No, GS, that would not be legal. California law prohibits the decrementing of vacation/PTO unless the time is actually taken or paid out (since CA law states that vacation is immediately vested as earned and is not forfeitable). It cannot substitute for pay for time worked. I completely missed that.
            Thank you, this seems to be the case, but perhaps I can add a clarification, which may or not make a difference.

            Our allowed time off is structured to include both time which we may take off and still be paid (Paid Vacation), and also a number of hours which we may take off and NOT be paid (Unpaid Personal Time).

            I was being deducted my allotted unpaid personal time until it ran out. (I am not losing money, because I am working the full shift, I am merely losing the time a this point).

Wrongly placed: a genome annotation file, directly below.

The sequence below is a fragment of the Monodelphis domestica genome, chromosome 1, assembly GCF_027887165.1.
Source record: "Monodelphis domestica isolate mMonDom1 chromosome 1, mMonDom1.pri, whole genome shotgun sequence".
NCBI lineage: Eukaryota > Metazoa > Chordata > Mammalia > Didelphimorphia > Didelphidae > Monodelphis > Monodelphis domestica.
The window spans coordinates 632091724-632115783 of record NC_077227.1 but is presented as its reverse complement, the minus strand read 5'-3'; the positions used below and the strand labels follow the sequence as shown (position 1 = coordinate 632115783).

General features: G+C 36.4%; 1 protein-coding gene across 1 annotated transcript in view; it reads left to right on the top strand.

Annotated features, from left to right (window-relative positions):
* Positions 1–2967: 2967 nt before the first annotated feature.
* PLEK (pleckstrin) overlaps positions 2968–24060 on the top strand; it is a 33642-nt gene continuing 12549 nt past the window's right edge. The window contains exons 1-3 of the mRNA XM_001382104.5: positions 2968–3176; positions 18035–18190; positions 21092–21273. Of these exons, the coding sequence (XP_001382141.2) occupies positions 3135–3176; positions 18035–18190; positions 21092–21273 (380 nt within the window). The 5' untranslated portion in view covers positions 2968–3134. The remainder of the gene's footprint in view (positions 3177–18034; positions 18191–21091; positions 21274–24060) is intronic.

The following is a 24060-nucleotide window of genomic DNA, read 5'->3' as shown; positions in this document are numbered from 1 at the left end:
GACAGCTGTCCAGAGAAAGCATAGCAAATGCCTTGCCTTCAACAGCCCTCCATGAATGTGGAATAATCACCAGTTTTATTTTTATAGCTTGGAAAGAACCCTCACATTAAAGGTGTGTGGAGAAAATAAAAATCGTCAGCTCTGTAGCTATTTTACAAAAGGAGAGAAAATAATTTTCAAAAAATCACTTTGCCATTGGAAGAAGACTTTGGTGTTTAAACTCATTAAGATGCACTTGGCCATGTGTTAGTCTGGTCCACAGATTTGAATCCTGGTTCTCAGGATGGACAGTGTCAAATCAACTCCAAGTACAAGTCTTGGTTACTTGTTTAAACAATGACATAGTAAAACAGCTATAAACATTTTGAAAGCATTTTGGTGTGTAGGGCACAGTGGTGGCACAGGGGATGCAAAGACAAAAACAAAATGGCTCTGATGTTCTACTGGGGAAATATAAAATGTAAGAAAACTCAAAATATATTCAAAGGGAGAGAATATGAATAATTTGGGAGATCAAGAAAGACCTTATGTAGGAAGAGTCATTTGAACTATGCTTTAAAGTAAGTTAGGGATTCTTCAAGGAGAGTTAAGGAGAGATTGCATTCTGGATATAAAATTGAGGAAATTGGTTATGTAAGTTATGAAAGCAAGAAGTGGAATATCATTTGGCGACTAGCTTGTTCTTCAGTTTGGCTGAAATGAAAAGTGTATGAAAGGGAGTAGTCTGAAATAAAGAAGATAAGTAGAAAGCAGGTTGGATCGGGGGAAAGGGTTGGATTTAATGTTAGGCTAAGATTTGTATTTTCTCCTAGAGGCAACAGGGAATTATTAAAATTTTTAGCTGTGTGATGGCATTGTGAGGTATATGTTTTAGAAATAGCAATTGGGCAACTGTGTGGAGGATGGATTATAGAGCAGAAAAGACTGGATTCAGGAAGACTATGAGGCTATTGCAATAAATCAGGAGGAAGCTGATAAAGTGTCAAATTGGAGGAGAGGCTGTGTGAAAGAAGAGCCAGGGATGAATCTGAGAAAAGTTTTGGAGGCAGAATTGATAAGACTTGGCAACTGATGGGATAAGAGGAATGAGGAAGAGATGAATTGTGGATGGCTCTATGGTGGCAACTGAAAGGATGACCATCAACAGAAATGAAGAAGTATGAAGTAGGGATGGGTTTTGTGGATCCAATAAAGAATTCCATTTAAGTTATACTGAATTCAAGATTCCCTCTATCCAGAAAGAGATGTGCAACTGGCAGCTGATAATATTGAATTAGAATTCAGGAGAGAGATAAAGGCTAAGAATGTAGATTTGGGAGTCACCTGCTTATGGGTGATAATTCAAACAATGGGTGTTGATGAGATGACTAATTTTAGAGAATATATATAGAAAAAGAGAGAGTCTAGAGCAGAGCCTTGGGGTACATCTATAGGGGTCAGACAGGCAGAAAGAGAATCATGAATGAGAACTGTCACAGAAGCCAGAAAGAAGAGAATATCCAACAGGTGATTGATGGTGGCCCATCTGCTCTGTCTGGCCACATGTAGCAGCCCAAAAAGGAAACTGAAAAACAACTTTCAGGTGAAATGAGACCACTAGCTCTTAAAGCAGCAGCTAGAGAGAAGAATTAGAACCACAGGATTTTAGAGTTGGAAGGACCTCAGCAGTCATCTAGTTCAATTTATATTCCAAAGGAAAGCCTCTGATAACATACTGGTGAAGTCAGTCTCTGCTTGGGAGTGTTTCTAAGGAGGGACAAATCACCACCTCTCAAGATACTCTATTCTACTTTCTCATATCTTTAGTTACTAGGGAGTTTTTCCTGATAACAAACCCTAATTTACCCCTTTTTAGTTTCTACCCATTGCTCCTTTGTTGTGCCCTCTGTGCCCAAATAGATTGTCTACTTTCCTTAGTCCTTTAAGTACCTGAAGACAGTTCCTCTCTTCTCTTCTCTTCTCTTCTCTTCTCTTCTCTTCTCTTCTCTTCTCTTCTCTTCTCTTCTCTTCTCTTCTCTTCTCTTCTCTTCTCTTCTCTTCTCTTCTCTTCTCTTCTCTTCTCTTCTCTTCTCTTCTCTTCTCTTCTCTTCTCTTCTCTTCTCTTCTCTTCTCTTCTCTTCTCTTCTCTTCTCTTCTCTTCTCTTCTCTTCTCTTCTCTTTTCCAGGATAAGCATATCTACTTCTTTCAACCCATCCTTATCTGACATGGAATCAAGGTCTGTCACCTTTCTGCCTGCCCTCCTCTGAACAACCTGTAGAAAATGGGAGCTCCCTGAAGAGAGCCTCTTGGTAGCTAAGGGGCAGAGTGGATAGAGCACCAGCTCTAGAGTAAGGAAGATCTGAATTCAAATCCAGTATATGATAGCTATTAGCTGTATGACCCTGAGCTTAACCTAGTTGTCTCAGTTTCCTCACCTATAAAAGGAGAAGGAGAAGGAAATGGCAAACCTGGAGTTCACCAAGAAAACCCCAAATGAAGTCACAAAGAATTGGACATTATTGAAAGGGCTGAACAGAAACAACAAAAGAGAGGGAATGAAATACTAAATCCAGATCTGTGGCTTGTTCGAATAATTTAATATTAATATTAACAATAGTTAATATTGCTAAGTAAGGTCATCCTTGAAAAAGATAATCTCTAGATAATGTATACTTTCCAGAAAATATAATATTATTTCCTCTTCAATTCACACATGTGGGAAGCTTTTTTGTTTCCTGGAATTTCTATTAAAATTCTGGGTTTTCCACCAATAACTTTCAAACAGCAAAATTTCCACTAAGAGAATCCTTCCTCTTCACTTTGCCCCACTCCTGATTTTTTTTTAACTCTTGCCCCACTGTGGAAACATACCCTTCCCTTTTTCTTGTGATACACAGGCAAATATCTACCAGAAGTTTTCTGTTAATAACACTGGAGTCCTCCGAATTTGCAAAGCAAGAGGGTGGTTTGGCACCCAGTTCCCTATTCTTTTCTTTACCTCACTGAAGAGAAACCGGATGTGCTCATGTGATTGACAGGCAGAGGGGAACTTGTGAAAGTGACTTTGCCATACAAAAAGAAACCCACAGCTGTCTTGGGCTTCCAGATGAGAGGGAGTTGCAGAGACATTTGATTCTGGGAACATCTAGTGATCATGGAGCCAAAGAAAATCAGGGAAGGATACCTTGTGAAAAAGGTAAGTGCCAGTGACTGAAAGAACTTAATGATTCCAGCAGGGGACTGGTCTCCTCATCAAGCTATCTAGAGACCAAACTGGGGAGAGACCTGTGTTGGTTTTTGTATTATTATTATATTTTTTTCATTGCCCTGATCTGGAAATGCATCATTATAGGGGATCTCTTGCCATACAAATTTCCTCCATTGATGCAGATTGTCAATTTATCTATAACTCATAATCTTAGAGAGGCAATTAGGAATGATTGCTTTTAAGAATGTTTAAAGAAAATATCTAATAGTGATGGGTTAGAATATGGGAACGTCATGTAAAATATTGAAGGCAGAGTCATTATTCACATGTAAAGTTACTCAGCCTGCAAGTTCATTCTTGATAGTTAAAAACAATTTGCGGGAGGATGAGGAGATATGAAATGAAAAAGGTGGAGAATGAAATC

However when that ran out, HR began deducting my paid vacation. As I understood it from payroll, out of a 6 hour shift, I am being paid 5 hours and 40 minutes of wages, and 20 minutes of paid vacation time. This is substituting paid vacation time for time worked, as mentioned by Patty above, correct?

            I realize I am in a bind: I am clearly in the wrong for being late, and HR is doing something illegal, however I cannot complain for risk of being fired. (I would probably fire me, too, if I wasn't so amazing at my job My point is moot. I am, like I said, only wanting to clarify my situation.

            Patty, could you perhaps refer me to the specific labor code that mentions the above? I took a look through the labor.ca.gov listings, but am still unclear on exactly which sections are relevant.